NASA Jet Propulsion Laboratory, California Institute of Technology

The NASA Jet Propulsion Laboratory has announced morning-long showcase of commercial applications of space- related technology Oct. 28 to kick off California's Technology Week, the first week of November.

The state Legislature passed concurrent resolution designating the week of Nov. 1-7, 1987, as California Technology Week to make state residents and businesses more aware of technological developments arising from the work of NASA centers.

In letter to Gov. George Deukmejian, JPL Director Dr. Lew Allen noted that the technology developed by JPL, Ames Research Center and other federal laboratories in California is available for exploitation by private sector businesses, state and local governments and schools and colleges.

"If more small business organizations were aware of the technologies and took advantage of them to start new projects or new businesses, the result would be many new jobs for Californians," Allen said.

New products and innovations developed by entrepreneurs from the technologies pioneered at JPL on space exploration projects will be exhibited at JPL's von Karman Auditorium Oct. 28 as part of the Laboratory's "Spinoff Showcase."

The agenda includes news briefing and an address by Ken Gibson, Director of the California Department of Commerce, statements by Technology Utilization officials and NASA/JPL panel.

Gordon Chapman, NASA Technology Utilization Officer at JPL, is coordinator of the lab's participation with NASA Headquarters. Dr. Norman Chalfin, JPL Technology Utilization Manager, is coordinator of JPL participation.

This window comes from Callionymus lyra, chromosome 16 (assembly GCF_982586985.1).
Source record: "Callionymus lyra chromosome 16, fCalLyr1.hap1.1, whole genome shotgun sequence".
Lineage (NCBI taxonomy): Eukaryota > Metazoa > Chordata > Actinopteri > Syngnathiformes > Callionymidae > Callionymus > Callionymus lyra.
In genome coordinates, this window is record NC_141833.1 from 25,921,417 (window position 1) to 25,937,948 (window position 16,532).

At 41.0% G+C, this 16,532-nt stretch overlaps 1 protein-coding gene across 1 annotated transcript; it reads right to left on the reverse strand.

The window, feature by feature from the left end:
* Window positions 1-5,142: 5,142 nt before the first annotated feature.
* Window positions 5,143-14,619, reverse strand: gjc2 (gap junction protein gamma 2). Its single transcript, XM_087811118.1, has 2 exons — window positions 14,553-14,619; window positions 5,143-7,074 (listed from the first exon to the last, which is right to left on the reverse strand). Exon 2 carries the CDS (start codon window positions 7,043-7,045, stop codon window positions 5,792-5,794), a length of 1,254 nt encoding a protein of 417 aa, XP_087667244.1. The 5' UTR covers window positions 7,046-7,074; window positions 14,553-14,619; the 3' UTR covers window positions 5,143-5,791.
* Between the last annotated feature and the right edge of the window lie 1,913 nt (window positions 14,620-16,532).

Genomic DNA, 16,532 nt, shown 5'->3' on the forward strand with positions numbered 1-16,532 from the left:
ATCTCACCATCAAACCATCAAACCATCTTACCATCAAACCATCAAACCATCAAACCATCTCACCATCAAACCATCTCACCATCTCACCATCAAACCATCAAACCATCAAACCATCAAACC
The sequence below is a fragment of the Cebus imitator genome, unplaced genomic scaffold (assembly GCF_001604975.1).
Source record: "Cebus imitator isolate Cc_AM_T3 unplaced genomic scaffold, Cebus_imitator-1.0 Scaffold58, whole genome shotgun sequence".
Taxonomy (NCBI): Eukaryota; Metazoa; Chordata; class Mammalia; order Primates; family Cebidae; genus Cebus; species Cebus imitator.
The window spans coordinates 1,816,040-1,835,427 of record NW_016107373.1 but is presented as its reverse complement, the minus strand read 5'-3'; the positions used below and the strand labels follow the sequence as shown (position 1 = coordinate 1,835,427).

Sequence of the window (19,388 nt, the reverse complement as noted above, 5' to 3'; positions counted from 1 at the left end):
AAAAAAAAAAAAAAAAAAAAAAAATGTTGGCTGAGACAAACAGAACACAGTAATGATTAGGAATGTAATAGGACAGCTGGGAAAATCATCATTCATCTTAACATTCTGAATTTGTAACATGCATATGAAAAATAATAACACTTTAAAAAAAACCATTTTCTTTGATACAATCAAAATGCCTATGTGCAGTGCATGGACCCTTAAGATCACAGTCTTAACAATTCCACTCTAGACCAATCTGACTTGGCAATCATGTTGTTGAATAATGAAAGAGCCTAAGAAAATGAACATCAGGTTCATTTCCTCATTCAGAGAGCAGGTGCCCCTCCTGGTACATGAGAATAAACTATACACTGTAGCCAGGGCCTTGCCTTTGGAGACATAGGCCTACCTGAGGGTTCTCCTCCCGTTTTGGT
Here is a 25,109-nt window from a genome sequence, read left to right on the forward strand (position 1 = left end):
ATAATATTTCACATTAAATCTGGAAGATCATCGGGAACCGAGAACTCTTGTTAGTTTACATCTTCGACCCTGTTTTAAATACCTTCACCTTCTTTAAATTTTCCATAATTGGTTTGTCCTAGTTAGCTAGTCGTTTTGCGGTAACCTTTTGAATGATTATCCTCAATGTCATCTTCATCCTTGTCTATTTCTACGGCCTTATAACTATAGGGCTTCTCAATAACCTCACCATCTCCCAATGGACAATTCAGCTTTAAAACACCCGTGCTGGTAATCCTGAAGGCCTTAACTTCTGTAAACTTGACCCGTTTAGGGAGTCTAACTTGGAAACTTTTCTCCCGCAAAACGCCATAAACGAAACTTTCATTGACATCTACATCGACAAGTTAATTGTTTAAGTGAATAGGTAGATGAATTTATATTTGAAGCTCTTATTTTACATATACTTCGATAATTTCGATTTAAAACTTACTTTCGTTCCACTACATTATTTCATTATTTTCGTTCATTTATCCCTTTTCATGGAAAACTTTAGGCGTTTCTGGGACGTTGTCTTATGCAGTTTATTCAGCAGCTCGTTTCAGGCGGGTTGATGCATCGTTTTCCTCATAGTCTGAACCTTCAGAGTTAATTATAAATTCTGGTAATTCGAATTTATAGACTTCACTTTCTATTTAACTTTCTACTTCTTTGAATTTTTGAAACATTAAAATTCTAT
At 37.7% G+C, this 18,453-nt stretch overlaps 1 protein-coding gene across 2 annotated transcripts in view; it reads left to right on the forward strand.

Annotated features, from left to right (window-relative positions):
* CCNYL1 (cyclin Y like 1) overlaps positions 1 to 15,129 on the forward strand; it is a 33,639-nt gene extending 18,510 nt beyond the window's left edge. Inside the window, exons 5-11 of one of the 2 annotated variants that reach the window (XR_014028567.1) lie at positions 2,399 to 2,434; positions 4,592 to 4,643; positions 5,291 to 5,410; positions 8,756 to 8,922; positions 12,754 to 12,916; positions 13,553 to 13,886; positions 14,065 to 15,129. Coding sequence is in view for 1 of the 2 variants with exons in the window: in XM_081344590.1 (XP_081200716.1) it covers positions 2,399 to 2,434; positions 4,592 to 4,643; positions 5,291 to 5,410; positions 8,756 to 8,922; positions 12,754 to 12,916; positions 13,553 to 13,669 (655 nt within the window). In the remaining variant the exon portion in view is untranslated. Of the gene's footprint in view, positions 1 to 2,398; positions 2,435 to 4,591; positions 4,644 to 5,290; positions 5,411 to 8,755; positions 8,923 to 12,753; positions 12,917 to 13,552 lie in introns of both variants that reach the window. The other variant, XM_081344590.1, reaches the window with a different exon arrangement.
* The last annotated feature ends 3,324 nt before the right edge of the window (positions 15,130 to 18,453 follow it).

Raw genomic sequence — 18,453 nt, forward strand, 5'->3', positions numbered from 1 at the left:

Representatives of 190 local area small business support groups have been invited to take part in the show- case, along with the NASA Industrial Applications Center at USC.

The showcase will include demonstrations of NASA/JPL spinoff which led to new businesses, such as new electric vehicle developments, sunglasses that shield against harmful ultra-violet radiation, parallel computers, advanced engineering software and welding curtains, among others.

Two of the businesses to be exhibited were created by former JPL employees who exploited space technology on which they worked. One is device which makes possible the detection of particulate matter (pollution) in atmospheres. The devices are used in laboratories, clean rooms, and hospitals. The idea arose from techniques developed for the capture of tiny particles in space.

Another former JPL employee under license from NASA used his own invention to create system called Genetiscan, which is able to image genetic material such as chromosomes on display where they can be computer manipulated to observe any defects. The process is called karyotyping.

The technique arose from the type of imaging used to bring photos of the planets to earth from NASA's unmanned scientific spacecraft.

The morning's program also includes "Spinoffs-in- the-Making," exhibitions of 3-D terrain imaging, mobile telephone systems via satellite, and remote pollution detection.

Business and news representatives also will be given tour of JPL facilities.

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